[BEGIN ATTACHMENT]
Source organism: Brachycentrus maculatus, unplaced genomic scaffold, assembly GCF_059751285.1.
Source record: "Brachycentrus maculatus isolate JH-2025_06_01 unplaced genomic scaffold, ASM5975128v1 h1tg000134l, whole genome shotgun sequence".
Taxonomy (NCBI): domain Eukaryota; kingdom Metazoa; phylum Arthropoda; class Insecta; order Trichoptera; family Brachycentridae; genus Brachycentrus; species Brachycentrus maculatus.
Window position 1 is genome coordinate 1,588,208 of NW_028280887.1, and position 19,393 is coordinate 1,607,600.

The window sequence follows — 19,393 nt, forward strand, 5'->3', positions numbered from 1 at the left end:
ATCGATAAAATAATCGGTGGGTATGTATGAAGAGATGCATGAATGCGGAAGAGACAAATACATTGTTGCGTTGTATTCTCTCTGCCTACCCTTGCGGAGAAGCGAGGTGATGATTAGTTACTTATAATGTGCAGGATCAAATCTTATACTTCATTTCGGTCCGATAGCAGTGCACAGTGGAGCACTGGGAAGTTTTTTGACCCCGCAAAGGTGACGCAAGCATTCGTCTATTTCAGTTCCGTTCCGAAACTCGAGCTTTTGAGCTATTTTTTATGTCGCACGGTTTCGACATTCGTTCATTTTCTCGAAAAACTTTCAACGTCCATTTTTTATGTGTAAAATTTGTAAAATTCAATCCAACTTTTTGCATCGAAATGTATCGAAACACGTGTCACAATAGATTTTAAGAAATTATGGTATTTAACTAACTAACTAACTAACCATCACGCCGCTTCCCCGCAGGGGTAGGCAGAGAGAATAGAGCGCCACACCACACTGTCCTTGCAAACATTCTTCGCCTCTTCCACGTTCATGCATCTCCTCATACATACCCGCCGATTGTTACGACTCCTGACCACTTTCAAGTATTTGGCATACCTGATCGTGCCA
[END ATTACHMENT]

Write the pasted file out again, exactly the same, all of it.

Source organism: Brachycentrus maculatus, unplaced genomic scaffold, assembly GCF_059751285.1.
Source record: "Brachycentrus maculatus isolate JH-2025_06_01 unplaced genomic scaffold, ASM5975128v1 h1tg000134l, whole genome shotgun sequence".
Taxonomy (NCBI): domain Eukaryota; kingdom Metazoa; phylum Arthropoda; class Insecta; order Trichoptera; family Brachycentridae; genus Brachycentrus; species Brachycentrus maculatus.
Window position 1 is genome coordinate 1,588,208 of NW_028280887.1, and position 19,393 is coordinate 1,607,600.

The window sequence follows — 19,393 nt, forward strand, 5'->3', positions numbered from 1 at the left end:
ATCGATAAAATAATCGGTGGGTATGTATGAAGAGATGCATGAATGCGGAAGAGACAAATACATTGTTGCGTTGTATTCTCTCTGCCTACCCTTGCGGAGAAGCGAGGTGATGATTAGTTACTTATAATGTGCAGGATCAAATCTTATACTTCATTTCGGTCCGATAGCAGTGCACAGTGGAGCACTGGGAAGTTTTTTGACCCCGCAAAGGTGACGCAAGCATTCGTCTATTTCAGTTCCGTTCCGAAACTCGAGCTTTTGAGCTATTTTTTATGTCGCACGGTTTCGACATTCGTTCATTTTCTCGAAAAACTTTCAACGTCCATTTTTTATGTGTAAAATTTGTAAAATTCAATCCAACTTTTTGCATCGAAATGTATCGAAACACGTGTCACAATAGATTTTAAGAAATTATGGTATTTAACTAACTAACTAACTAACCATCACGCCGCTTCCCCGCAGGGGTAGGCAGAGAGAATAGAGCGCCACACCACACTGTCCTTGCAAACATTCTTCGCCTCTTCCACGTTCATGCATCTCCTCATACATACCCGCCGATTGTTACGACTCCTGACCACTTTCAAGTATTTGGCATACCTGATCGTGCCA